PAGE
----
In Busoni’s hands Bizet’s masterpiece is sculpted with breathtaking creativity. This re-imagining forms the basis of Busoni’s sixth sonatina, the Kammer-Fantasie uber Carmen completed in 1920. It was premiered by the composer in the same year at Wigmore Hall. The work takes its thematic material from the opening chorus of the fourth act, Don José’s ‘Flower song’ in Act II, the Act I ‘Habanera’ (in its minor and major forms), and the prelude to Act I. The Kammer-Fantasie über Carmen bears all the Busoni hallmarks:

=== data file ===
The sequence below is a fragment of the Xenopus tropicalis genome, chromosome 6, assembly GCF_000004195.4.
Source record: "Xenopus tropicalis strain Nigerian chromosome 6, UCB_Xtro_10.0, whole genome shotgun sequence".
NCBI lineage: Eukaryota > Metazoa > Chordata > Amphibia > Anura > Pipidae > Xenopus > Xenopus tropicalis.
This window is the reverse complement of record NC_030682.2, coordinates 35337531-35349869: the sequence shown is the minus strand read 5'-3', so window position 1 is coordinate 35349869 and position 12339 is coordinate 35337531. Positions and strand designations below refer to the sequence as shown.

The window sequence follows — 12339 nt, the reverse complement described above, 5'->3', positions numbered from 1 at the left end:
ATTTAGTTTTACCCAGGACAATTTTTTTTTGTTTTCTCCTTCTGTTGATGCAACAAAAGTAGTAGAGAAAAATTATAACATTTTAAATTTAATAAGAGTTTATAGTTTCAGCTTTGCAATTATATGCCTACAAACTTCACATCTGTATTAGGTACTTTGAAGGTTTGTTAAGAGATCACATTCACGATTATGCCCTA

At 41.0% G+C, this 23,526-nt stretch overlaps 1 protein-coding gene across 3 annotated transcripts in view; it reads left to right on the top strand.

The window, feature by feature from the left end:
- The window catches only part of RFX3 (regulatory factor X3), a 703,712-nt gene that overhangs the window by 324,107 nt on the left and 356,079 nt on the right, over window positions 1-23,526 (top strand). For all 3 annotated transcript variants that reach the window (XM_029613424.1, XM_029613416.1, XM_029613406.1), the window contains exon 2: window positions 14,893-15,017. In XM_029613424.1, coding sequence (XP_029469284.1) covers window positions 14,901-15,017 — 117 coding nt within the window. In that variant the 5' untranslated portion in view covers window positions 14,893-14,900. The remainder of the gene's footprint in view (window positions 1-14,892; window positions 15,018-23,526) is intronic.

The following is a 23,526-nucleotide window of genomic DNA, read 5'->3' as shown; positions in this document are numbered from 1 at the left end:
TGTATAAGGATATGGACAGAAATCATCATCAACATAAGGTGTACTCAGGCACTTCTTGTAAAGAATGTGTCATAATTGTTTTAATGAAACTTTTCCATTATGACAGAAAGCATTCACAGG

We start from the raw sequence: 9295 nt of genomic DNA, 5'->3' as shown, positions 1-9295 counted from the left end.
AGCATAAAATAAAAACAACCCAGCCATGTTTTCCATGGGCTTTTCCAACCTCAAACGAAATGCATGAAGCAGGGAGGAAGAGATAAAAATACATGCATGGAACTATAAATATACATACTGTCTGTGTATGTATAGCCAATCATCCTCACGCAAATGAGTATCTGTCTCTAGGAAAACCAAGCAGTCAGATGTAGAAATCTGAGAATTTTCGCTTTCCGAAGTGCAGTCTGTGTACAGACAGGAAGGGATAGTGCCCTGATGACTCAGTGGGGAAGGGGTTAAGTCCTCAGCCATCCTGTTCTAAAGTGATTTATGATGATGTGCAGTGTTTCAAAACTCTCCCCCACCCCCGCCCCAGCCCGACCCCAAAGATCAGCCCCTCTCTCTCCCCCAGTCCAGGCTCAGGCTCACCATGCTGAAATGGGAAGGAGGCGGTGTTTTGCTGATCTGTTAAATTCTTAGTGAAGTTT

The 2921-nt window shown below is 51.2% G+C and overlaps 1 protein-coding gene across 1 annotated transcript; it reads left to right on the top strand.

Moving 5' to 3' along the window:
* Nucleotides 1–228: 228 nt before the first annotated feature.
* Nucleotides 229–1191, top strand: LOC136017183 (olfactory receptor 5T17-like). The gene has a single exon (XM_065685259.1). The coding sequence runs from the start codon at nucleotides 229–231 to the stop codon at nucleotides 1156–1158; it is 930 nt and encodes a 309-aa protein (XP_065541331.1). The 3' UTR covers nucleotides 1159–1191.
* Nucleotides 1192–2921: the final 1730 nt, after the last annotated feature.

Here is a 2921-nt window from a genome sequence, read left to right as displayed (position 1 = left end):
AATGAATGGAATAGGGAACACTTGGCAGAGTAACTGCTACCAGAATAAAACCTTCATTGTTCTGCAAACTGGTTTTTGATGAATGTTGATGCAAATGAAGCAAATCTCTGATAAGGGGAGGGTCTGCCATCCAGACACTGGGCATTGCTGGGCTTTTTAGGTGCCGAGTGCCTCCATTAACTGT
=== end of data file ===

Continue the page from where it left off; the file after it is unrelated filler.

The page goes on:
Après une lecture du Dante: Fantasia quasi Sonata (French for After a Reading of Dante: Fantasia quasi Sonata; also known as the Dante Sonata) is a sonata in one movement , completed in 1849 and was first published in 1856 as part of the second volume of his Années de pèlerinage (Years of Pilgrimage) and was inspired by the reading of Dante Alighieri’s Divine Comedy.The Dante Sonata was originally a small piece entitled Fragment after Dante, consisting of two thematically related movements, which Liszt composed in the late 1830s.He gave the first public performance in Vienna, during November 1839.When he settled in Weimar in 1849, he revised the work along with others in the volume, and gave it its present title derived from Victor Hugo’s own work of the same name.